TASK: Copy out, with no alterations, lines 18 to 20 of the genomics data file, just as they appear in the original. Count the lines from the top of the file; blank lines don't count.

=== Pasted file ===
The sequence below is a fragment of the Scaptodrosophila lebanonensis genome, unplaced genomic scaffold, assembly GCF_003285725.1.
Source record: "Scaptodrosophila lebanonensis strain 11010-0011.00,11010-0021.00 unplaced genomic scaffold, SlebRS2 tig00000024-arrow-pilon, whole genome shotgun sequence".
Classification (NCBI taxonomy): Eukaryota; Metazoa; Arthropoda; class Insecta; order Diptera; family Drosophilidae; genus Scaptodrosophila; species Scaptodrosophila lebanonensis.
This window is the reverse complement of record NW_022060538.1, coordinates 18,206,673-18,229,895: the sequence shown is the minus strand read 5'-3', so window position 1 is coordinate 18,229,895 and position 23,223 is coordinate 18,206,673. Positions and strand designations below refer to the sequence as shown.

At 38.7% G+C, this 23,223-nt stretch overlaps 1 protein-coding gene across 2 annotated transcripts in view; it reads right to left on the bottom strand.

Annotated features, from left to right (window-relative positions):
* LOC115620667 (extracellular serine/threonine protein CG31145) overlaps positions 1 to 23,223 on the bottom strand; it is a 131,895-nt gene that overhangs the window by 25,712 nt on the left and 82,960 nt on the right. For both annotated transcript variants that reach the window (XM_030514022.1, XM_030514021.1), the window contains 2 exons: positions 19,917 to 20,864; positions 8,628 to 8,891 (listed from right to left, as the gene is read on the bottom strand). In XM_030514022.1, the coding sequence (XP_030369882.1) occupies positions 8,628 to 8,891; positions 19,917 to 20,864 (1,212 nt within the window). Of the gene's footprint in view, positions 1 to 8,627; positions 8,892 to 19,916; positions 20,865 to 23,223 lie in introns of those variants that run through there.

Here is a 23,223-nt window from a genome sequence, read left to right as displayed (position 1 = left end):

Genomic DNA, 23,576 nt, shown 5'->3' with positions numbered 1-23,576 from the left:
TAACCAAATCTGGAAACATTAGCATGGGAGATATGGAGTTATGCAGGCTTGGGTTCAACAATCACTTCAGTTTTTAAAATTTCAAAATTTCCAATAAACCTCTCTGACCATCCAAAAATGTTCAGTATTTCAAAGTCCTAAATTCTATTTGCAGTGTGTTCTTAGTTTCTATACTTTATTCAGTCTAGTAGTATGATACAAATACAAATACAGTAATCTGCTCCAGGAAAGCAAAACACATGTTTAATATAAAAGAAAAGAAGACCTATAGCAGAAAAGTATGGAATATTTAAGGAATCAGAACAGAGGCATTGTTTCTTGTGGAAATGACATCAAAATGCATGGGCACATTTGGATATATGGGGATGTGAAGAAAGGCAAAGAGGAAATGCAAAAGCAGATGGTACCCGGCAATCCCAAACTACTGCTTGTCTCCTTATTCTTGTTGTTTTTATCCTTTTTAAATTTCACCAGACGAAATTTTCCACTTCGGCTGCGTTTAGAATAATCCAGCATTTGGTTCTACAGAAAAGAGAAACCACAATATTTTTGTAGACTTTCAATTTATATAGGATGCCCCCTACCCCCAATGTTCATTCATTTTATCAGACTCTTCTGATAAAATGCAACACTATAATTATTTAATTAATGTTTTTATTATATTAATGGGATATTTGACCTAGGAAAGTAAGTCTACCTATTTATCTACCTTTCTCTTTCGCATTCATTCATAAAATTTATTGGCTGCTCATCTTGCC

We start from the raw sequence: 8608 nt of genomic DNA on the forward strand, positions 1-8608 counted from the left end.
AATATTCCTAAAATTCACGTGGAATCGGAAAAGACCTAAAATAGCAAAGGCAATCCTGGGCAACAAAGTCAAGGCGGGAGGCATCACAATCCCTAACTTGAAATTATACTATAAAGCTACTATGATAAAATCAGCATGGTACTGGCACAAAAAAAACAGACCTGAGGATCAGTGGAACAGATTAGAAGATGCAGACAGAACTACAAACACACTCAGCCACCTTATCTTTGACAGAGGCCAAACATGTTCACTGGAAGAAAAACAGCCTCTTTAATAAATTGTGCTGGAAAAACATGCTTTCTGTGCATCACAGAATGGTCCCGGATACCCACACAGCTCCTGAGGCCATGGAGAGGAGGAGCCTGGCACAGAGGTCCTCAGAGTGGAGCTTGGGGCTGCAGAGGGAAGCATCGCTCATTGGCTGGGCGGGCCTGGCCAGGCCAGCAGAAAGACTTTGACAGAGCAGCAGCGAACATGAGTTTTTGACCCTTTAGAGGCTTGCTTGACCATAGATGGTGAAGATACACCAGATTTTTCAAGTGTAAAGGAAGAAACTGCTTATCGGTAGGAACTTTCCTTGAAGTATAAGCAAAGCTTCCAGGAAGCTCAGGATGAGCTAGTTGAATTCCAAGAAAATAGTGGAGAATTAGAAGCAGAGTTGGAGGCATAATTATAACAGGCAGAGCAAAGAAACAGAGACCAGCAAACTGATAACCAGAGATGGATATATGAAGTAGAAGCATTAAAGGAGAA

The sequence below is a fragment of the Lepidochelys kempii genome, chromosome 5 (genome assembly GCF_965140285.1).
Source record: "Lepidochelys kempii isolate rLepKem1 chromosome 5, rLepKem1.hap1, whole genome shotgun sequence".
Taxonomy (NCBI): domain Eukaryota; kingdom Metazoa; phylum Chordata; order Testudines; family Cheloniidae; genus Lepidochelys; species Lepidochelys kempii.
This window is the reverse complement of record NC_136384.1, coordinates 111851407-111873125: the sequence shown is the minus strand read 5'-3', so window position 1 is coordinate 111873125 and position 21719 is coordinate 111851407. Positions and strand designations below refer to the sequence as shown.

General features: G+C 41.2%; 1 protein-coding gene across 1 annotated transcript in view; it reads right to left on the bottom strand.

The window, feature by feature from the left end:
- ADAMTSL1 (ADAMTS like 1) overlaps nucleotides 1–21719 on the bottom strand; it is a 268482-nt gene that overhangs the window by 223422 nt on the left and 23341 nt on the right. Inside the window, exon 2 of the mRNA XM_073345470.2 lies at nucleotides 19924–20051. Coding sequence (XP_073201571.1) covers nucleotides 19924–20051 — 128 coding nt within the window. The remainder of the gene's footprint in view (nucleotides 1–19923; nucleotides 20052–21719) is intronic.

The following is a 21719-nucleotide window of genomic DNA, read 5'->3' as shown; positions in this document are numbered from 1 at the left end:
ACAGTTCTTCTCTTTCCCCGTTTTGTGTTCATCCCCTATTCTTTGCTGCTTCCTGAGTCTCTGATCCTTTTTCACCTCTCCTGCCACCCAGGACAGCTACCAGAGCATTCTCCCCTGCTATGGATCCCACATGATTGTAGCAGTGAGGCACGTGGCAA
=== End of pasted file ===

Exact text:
The window, feature by feature from the left end:
- ADAMTSL1 (ADAMTS like 1) overlaps nucleotides 1–21719 on the bottom strand; it is a 268482-nt gene that overhangs the window by 223422 nt on the left and 23341 nt on the right. Inside the window, exon 2 of the mRNA XM_073345470.2 lies at nucleotides 19924–20051. Coding sequence (XP_073201571.1) covers nucleotides 19924–20051 — 128 coding nt within the window. The remainder of the gene's footprint in view (nucleotides 1–19923; nucleotides 20052–21719) is intronic.

The following is a 21719-nucleotide window of genomic DNA, read 5'->3' as shown; positions in this document are numbered from 1 at the left end: